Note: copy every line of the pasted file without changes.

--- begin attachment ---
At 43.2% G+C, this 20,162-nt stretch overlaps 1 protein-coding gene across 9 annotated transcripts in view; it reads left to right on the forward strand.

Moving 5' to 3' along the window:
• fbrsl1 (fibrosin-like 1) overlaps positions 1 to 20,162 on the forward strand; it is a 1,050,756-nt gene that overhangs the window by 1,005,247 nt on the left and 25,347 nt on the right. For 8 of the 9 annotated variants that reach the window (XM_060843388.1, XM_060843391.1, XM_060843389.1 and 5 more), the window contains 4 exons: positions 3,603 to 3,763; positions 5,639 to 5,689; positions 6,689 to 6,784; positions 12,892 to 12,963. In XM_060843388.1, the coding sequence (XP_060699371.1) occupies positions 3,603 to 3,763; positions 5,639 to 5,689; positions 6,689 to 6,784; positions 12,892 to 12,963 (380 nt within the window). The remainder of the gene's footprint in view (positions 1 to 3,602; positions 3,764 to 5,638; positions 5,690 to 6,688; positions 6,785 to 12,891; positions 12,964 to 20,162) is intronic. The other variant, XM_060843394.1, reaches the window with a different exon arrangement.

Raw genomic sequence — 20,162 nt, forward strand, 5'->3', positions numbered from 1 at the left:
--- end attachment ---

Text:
At 43.2% G+C, this 20,162-nt stretch overlaps 1 protein-coding gene across 9 annotated transcripts in view; it reads left to right on the forward strand.

Moving 5' to 3' along the window:
• fbrsl1 (fibrosin-like 1) overlaps positions 1 to 20,162 on the forward strand; it is a 1,050,756-nt gene that overhangs the window by 1,005,247 nt on the left and 25,347 nt on the right. For 8 of the 9 annotated variants that reach the window (XM_060843388.1, XM_060843391.1, XM_060843389.1 and 5 more), the window contains 4 exons: positions 3,603 to 3,763; positions 5,639 to 5,689; positions 6,689 to 6,784; positions 12,892 to 12,963. In XM_060843388.1, the coding sequence (XP_060699371.1) occupies positions 3,603 to 3,763; positions 5,639 to 5,689; positions 6,689 to 6,784; positions 12,892 to 12,963 (380 nt within the window). The remainder of the gene's footprint in view (positions 1 to 3,602; positions 3,764 to 5,638; positions 5,690 to 6,688; positions 6,785 to 12,891; positions 12,964 to 20,162) is intronic. The other variant, XM_060843394.1, reaches the window with a different exon arrangement.

Raw genomic sequence — 20,162 nt, forward strand, 5'->3', positions numbered from 1 at the left: